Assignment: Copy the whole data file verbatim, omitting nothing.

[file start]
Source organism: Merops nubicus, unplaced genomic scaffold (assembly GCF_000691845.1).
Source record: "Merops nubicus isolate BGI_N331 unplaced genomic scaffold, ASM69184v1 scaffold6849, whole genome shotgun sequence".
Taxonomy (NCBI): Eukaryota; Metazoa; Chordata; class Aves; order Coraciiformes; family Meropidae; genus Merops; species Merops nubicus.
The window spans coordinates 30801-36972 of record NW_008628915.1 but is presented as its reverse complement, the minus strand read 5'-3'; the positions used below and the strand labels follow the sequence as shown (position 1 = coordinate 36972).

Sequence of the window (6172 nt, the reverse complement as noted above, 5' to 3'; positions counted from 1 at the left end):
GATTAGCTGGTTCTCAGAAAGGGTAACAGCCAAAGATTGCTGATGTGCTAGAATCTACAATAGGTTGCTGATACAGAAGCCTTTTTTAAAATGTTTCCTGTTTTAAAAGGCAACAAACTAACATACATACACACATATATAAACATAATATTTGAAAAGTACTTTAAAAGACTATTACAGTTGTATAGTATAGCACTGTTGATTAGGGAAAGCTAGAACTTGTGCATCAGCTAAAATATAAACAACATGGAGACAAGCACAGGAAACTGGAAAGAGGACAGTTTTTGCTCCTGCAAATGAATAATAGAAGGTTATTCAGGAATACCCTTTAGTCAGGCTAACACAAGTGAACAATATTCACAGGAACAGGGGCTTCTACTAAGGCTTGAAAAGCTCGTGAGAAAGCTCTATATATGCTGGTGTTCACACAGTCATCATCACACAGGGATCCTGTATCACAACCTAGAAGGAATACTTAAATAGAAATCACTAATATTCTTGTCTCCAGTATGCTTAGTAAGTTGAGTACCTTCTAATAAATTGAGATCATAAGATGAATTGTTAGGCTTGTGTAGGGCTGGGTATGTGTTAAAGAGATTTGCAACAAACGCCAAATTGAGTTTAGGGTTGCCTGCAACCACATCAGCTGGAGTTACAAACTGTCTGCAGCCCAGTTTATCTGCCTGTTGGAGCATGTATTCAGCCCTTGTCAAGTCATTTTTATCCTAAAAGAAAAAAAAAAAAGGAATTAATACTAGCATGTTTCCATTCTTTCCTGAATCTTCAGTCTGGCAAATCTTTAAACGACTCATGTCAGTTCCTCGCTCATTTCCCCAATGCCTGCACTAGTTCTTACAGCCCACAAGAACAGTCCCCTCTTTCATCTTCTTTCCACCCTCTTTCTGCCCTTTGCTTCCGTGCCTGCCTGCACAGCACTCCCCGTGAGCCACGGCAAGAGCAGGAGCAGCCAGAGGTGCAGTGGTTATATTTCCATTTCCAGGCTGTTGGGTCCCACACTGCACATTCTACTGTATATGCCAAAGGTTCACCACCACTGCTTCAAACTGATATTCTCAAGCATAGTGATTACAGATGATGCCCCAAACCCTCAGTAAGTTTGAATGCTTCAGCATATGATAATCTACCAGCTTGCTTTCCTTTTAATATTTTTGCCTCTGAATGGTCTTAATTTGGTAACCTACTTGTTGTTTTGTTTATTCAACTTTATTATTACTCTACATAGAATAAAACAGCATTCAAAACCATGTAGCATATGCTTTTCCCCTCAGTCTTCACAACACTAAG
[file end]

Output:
Source organism: Merops nubicus, unplaced genomic scaffold (assembly GCF_000691845.1).
Source record: "Merops nubicus isolate BGI_N331 unplaced genomic scaffold, ASM69184v1 scaffold6849, whole genome shotgun sequence".
Taxonomy (NCBI): Eukaryota; Metazoa; Chordata; class Aves; order Coraciiformes; family Meropidae; genus Merops; species Merops nubicus.
The window spans coordinates 30801-36972 of record NW_008628915.1 but is presented as its reverse complement, the minus strand read 5'-3'; the positions used below and the strand labels follow the sequence as shown (position 1 = coordinate 36972).

Sequence of the window (6172 nt, the reverse complement as noted above, 5' to 3'; positions counted from 1 at the left end):
GATTAGCTGGTTCTCAGAAAGGGTAACAGCCAAAGATTGCTGATGTGCTAGAATCTACAATAGGTTGCTGATACAGAAGCCTTTTTTAAAATGTTTCCTGTTTTAAAAGGCAACAAACTAACATACATACACACATATATAAACATAATATTTGAAAAGTACTTTAAAAGACTATTACAGTTGTATAGTATAGCACTGTTGATTAGGGAAAGCTAGAACTTGTGCATCAGCTAAAATATAAACAACATGGAGACAAGCACAGGAAACTGGAAAGAGGACAGTTTTTGCTCCTGCAAATGAATAATAGAAGGTTATTCAGGAATACCCTTTAGTCAGGCTAACACAAGTGAACAATATTCACAGGAACAGGGGCTTCTACTAAGGCTTGAAAAGCTCGTGAGAAAGCTCTATATATGCTGGTGTTCACACAGTCATCATCACACAGGGATCCTGTATCACAACCTAGAAGGAATACTTAAATAGAAATCACTAATATTCTTGTCTCCAGTATGCTTAGTAAGTTGAGTACCTTCTAATAAATTGAGATCATAAGATGAATTGTTAGGCTTGTGTAGGGCTGGGTATGTGTTAAAGAGATTTGCAACAAACGCCAAATTGAGTTTAGGGTTGCCTGCAACCACATCAGCTGGAGTTACAAACTGTCTGCAGCCCAGTTTATCTGCCTGTTGGAGCATGTATTCAGCCCTTGTCAAGTCATTTTTATCCTAAAAGAAAAAAAAAAAAGGAATTAATACTAGCATGTTTCCATTCTTTCCTGAATCTTCAGTCTGGCAAATCTTTAAACGACTCATGTCAGTTCCTCGCTCATTTCCCCAATGCCTGCACTAGTTCTTACAGCCCACAAGAACAGTCCCCTCTTTCATCTTCTTTCCACCCTCTTTCTGCCCTTTGCTTCCGTGCCTGCCTGCACAGCACTCCCCGTGAGCCACGGCAAGAGCAGGAGCAGCCAGAGGTGCAGTGGTTATATTTCCATTTCCAGGCTGTTGGGTCCCACACTGCACATTCTACTGTATATGCCAAAGGTTCACCACCACTGCTTCAAACTGATATTCTCAAGCATAGTGATTACAGATGATGCCCCAAACCCTCAGTAAGTTTGAATGCTTCAGCATATGATAATCTACCAGCTTGCTTTCCTTTTAATATTTTTGCCTCTGAATGGTCTTAATTTGGTAACCTACTTGTTGTTTTGTTTATTCAACTTTATTATTACTCTACATAGAATAAAACAGCATTCAAAACCATGTAGCATATGCTTTTCCCCTCAGTCTTCACAACACTAAG